Silence [Hunger Games Fanfiction]

Traumatized by her brother’s death, Raven Verona desperately wants to escape her past. But when she is chosen for the 31st Hunger Games, that becomes impossible.


An unwanted admirer.


A true soul mate.


23 enemies.


Let the Games begin


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44. Forty-Four

 “Suicide,” I whispered. The word felt strange on my lips, like it was a taboo word. My mother had committed suicide? I didn’t ask for details, didn’t ask to see the body. I didn’t want another pair of lifeless eyes haunting my sleep. But I wasn’t going to allow my Mother to be discarded. She was going to have a proper burial.

 I was stood with my Father, Eddie and the Mayor in the District’s small graveyard. Only very rich citizens could afford to be buried there, meaning only the Mayor, Peacekeepers and Victors tended to use it. It was also a memorial for past Victors, a place in which people could pay respects to those who represented the District. But of course, none of our Victors were dead.

 Upon my arrival home three days earlier, the first thing I’d done was make sure that my Mother’s body would rest in the graveyard. I’d had a white marble headstone made and shipped from the Capitol and I stared at it, the ground still covered in earth rather than grass. I placed a bunch of flowers by the stone and stood back.

 “I still can’t believe it,” I said. Eddie went to put an arm around me, and I had to resist the temptation to flinch. He’d barely left me alone since I got home, always asking how I was, and whether I wanted any help with moving into the new house. With just me and my father in the house, it felt so empty. Of course, I had Valeria and Eddie next door, and Drew on the other side. But it was a place I was forced to call home rather than a place I belonged.

 I’d barely seen Drew since arriving home. He’d told me it was his tendency to hide in his house for a few days when he got home from the Capitol, so even with him living next door, we’d barely spoken. But as I stood in the graveyard that day, I saw him approaching nervously, his hands shoved in his pockets. My Father kissed my cheek and left, shortly followed by the Mayor. Eddie looked uncertain, and I tried for a smile.

 “Would you mind giving me a few moments alone with Drew?” I asked. He kissed my cheek.

 “Anything you need,” he murmured, before leaving me to dwell. I didn’t look up as Drew came to a halt by my side. I heard his sharp intake of breath, and then the way it whistled as he let it go.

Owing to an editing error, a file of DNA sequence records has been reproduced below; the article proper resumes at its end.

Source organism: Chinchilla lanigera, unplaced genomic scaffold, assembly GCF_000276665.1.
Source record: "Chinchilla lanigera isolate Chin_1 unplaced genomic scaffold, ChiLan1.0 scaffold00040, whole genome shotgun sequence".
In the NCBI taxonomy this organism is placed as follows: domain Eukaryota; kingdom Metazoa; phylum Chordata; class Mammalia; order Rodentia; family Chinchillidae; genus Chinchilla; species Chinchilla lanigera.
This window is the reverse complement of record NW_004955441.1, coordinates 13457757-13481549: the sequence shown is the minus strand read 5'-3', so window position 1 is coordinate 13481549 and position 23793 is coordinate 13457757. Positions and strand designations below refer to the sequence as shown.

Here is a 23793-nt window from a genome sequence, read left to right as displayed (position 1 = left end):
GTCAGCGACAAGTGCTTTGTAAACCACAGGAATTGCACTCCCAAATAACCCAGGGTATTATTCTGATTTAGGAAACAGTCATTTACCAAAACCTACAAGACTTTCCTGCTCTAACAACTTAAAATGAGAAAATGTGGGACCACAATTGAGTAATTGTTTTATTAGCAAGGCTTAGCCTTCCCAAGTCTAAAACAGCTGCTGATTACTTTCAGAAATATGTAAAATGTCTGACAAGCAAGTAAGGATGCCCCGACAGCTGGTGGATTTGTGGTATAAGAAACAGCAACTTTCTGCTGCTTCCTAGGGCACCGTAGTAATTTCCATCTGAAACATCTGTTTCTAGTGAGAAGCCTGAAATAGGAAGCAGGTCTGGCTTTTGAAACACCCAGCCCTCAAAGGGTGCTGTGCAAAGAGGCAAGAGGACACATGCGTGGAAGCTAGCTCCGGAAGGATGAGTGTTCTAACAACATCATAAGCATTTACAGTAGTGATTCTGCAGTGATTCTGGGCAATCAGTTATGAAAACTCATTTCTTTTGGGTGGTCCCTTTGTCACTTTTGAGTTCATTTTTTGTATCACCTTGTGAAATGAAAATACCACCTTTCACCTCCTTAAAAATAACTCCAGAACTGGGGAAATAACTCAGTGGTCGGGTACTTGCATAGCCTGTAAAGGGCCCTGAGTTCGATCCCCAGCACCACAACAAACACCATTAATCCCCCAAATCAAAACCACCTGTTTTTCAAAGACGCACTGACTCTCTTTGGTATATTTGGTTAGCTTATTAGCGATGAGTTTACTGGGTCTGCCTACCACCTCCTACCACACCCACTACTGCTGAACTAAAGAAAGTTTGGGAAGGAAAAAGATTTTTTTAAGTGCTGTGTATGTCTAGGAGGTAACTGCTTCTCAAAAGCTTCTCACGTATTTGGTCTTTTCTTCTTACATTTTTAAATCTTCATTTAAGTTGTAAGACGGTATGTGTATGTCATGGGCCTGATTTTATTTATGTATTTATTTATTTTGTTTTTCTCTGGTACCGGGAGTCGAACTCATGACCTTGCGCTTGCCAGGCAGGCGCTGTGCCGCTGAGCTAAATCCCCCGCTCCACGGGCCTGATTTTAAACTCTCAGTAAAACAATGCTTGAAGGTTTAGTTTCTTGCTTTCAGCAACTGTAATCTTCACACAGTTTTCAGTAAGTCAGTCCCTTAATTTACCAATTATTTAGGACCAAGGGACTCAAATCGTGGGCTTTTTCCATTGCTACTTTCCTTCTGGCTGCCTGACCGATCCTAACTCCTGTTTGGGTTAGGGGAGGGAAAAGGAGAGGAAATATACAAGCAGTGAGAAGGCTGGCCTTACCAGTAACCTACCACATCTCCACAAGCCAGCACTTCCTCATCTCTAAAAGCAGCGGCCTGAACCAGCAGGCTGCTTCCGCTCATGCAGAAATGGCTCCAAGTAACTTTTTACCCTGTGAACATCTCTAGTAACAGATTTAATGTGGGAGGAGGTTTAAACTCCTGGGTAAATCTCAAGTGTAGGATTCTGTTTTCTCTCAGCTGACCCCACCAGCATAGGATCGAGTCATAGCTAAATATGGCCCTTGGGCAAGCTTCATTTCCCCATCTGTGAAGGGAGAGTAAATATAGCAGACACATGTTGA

“How are you doing?” he finally asked.

 “Not good. There’s the problem of Eddie. Logan. Mother. All the other deaths I feel guilty about. Does the guilt ever go?”

 Drew considered what to tell me.

 “The truth, Drew.”

 He laughed without humour “You know me well. OK, you want the truth? No. It doesn’t.”

 I nodded slowly, my eyes turning back to my Mother’s grave.

 “Sometimes, I can convince myself that Mother and Logan are still alive. That I never met Clementia, Kai, Avery or even Roger. I sit in my window seat overlooking the District, and the animals remind me of Logan, and his love for nature. And sometimes, in these days of celebration for the District, I see kites flying, and I can persuade myself that even Jonah is still here. But when I come back to reality…” I trailed off, fiddling with the buttons on my coat. Drew nodded knowingly.

 “I understand,” he whispered. I allowed myself to cry, so fed up of holding myself together. Drew put his arms around me and we cried together, like we’d done so many times before. We must have stood there for an hour or so, before Drew pulled away.

 “Come on. Eddie’s gone now. I’ll walk you home.”

 We walked in comfortable quietness, hands linked in a friendly grasp. Approaching the house, through the window I saw Eddie and my father sat in the kitchen. I froze, not wanting to see them.

 “Can I…can I go to your house for a while?” I asked “I…I don’t want to see them.”

 Drew nodded and unlocked his house. Unlike mine, it was messy and disorderly, with rubbish scattered through the halls. Drew didn’t even seem aware as he kicked a newspaper aside to enter the living room. I followed him and plonked down on a chair, watching Drew light a cigar and inhale it deeply. He offered me one and I took it, though I’d never smoked before. My father had always enjoyed them, and I loved the smell. It reminded me of a previous time, where we were all happy. I closed my eyes and took a drag. Drew dreamily made a rude gesture, aiming it at the ceiling.

 “Here’s to life,” he said sarcastically, his cigar hanging from the corner of his mouth. I copied him with a bitter laugh.

 “Here’s to life.”

 

 

 

 

 

 

 

 

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